Friday, November 26, 2010

What James Cameron Can’t Tell You about the Oil Sands


When movie director James Cameron descended upon the Athabasca oil sands a while back, Albertans were subjected to the predictable but nonetheless aggravating media blitz of misinformation that occurs when a mega-star chooses a cause to elevate.

The elevation came in the form of a supercilious warning to put the brakes on the world’s second largest proved oil reserve. It could, he feared, become a curse if not properly managed. This revelation came upon reflection via a government sponsored helicopter tour and a token chat with a group of not-so disenfranchised First Nations peoples in the area. (In 2009, oil sands companies contracted more than $890 million for goods and services from Aboriginal owned businesses and employed 1600 Aboriginals in permanent jobs).

And with that, Mr. Cameron and the media were able to close the case on the oil sands, as Mr. Cameron purportedly had to jet. It’s not Mr. Cameron’s fault, completely. The oil complex is just that – complex. It’s not the kind of business one just picks up as a hobby horse. Sure, Cameron can regurgitate the technical terminology if he likes. It would be difficult for a techno-geek of titanic proportions to resist a sexy term like steam gravity assisted drainage (SAGD).

Here is where I suggest “putting the brakes on.” Perhaps a moratorium on incendiary statements by celebutantes or politicians a-la-Pelosi who are not able to, because of their lack of training, do the type of deep comprehensive assessment required for these matters.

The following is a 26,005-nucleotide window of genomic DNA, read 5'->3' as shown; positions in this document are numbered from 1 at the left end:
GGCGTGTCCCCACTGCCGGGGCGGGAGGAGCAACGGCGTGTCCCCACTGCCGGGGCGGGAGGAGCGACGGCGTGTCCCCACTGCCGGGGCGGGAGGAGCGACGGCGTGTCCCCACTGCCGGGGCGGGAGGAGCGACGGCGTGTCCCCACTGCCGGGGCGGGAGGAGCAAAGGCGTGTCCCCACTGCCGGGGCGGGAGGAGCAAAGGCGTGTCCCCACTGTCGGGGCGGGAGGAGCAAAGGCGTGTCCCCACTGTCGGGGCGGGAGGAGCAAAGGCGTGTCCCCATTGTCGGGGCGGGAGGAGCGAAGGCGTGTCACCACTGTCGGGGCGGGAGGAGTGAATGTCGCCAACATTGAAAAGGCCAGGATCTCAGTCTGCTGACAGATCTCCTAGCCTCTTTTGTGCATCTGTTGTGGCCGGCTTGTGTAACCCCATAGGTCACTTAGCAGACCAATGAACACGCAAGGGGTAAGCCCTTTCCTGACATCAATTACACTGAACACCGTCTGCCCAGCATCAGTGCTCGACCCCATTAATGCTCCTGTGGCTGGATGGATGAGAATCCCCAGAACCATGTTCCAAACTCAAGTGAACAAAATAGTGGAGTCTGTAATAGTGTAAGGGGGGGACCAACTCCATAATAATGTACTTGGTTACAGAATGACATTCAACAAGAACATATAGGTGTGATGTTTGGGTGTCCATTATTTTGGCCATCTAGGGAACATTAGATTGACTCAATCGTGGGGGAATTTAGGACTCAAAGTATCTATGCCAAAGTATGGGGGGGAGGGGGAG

There are a few facts that cannot be disputed and you will get those out of Mr. Cameron, the enviro-statist and their press sycophants. In this case it can be narrowed down to just two: the area containing the deposit and the size of the estimated reserves in Alberta. Then it’s down the rabbit hole we go.

The oil sands deposit covers an area that would equate to the size of England (54,132 square miles). For Americans without passports, that is the size of the state of New York. Of the total 170.4 billion barrels of remaining established reserves, about 80% is considered recoverable through in-situ (no tailings ponds and contrary to what is stated results in significantly lower GHG and energy intensity) the remaining 20% will be mined. Total estimated reserves are actually 1.7 trillion barrels but at this stage only 10% are recoverable at current technologies and prices.

To put these numbers to reality, to date only 0.3% of the total oil sands area has been disturbed, roughly equal to a small to medium sized city. Even more crucial to understand is that as only 3% of the total surface area could ever be mined (the deposits lie deeper than 75 meters) which leaves 97% of the surface area with some, but not much, industry impact. Mathematically this scales the land disturbance of oil sands development back to about 0.5% the size of England, and all area that are mined need to have a reclamation plan laid out by producers. In respect to Alberta’s boreal forest, in 40 years of oil sands activity, a mere 0.02% of the boreal forest has been disturbed.